Towerstream’s Manhattan WiFi network: the answer to iPhone users’ woes?

Towerstream is rolling out a Wi-Fi network in 7 square miles (18 square kilometers) of Manhattan to address iPhone and other smartphone) users’ complaints of slow and spotty service, according to Businessweek. Users won’t be buying WiFi access from Towerstream directly. Towerstream is selling access to mobile operators in New York City, and those operators in turn will hopefully use the Towerstream network to offload data traffic from their 3G networks.

The idea of a WiFi wholesale provider is not new. In fact, this was the original plan behind many municipal WiFi networks. Several things went wrong:

  • Instead of going for a true wholesale model which the cities initially envisioned (and hiring a company like Towerstream to implement it), the municipalities went for the old, broken cable-franchise monopoly model which does not work well for WiFi.
  • The RFPs issued by many cities contained unnecessary, burdensome requirements that made the networks more expensive to build out.
  • At the time many of the projects were launched, there was no iPhone.
  • Cities wanted WiFi coverage everywhere – indoor and outdoor – without regard to where most of the users were located and where people really needed to use WiFi (contrast the Towerstream network which is available in specific areas where 3G network speed and connectivity are a problem).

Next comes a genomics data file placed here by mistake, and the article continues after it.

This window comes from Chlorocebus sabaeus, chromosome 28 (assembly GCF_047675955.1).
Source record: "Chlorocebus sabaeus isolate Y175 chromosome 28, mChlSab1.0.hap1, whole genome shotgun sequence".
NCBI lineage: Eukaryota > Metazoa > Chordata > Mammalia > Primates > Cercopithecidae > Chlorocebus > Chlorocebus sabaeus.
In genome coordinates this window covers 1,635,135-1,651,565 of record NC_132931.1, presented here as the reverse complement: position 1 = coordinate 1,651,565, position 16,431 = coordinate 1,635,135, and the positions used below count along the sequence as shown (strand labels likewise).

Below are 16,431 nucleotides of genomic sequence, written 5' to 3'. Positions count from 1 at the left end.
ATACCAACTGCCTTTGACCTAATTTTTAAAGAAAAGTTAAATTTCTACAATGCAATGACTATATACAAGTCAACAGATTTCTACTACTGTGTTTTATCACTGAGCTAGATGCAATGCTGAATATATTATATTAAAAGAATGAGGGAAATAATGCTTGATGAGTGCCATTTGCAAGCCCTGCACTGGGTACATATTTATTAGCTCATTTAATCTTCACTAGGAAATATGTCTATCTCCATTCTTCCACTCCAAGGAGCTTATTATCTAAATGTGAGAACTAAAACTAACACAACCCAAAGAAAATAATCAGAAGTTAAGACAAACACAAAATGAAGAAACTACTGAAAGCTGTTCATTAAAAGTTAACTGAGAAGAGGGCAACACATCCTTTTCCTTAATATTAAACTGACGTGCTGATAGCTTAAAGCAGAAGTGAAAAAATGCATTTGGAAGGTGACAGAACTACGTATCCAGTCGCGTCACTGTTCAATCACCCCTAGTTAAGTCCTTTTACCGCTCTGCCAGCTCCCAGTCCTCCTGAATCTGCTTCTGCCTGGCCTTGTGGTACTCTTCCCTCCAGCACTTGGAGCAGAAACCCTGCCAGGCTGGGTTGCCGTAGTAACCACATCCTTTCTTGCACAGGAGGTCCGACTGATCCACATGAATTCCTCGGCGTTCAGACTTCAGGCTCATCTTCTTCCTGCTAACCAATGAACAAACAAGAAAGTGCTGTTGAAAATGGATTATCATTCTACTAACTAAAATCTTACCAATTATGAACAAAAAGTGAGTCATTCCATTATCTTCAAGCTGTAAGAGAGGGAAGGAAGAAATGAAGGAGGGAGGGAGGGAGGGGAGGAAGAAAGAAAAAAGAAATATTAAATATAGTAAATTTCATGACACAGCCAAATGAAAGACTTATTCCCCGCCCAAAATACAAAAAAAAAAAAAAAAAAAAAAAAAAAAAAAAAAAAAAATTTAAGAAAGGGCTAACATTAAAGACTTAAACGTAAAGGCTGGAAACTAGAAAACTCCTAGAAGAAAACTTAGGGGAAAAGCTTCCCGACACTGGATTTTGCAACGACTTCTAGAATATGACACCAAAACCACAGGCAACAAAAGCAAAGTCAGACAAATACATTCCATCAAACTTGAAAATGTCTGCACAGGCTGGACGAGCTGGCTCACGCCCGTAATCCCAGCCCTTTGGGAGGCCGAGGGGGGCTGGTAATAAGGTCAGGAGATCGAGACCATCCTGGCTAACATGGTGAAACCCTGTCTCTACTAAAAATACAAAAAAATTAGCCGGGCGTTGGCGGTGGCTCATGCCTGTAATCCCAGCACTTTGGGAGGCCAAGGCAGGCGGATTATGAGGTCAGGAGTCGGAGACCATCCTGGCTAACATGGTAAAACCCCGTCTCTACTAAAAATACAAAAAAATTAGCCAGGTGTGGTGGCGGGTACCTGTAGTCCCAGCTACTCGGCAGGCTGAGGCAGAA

As Glenn Fleishman points out (in an article that identifies inaccuracies in the Businessweek piece that reported on the Towerstream network):

“there wound up being built no taxpayer-funded municipal networks. All of the deals involved cities or counties bidding out the right to build a network, with access to public facilities (conduits, towers, building tops, etc.) as part of the carrot. Very little municipal money was spent, while private firms went through tens of millions in never-completed network buildouts. Minneapolis stands as a shining example of the only network that was completed and thrived. (The city purchases services from the network operator, but the network was funded and is run by US Internet.)”

I am watching Towerstream’s New York City wholesale network closely to see if the mobile operators will offload data traffic onto a network that they do not control. Perhaps the operators will sign up with Towerstream to test 3G-to-WiFi offloading and if all goes well, they will build their OWN WiFi networks.

Related article: Close to true 4G: Towerstream’s Manhattan Wi-Fi network – in December 2010, Craig Plunkett braved the freezing temperatures of Manhattan to test the Towerstream WiFi network in Union Square and delivered his verdict:

“. . . A quick speed test showed 5.45 Mbps down and 6.2 Mbps up, a perfectly good performance level, most probably restricted by the size of Towerstream’s pipe between its AP location and its distribution site . . . The latency on each network hop to Google was less than 10 Milliseconds, boding well for the support of IMS based voice clients that switch between cell and IP connections or pure VoIP apps. With its strategic distribution sites in some of the largest US markets, Towerstream seems well positioned to be able to help cellular carriers and other ISPs alleviate some issues in their most painful locations by offloading the data traffic from their smartphones. It remains to be seen whether Towerstream can convince the mobile operators in their markets to embrace their wholesale strategy and more fully integrate Wi-Fi data distribution into their architectures.”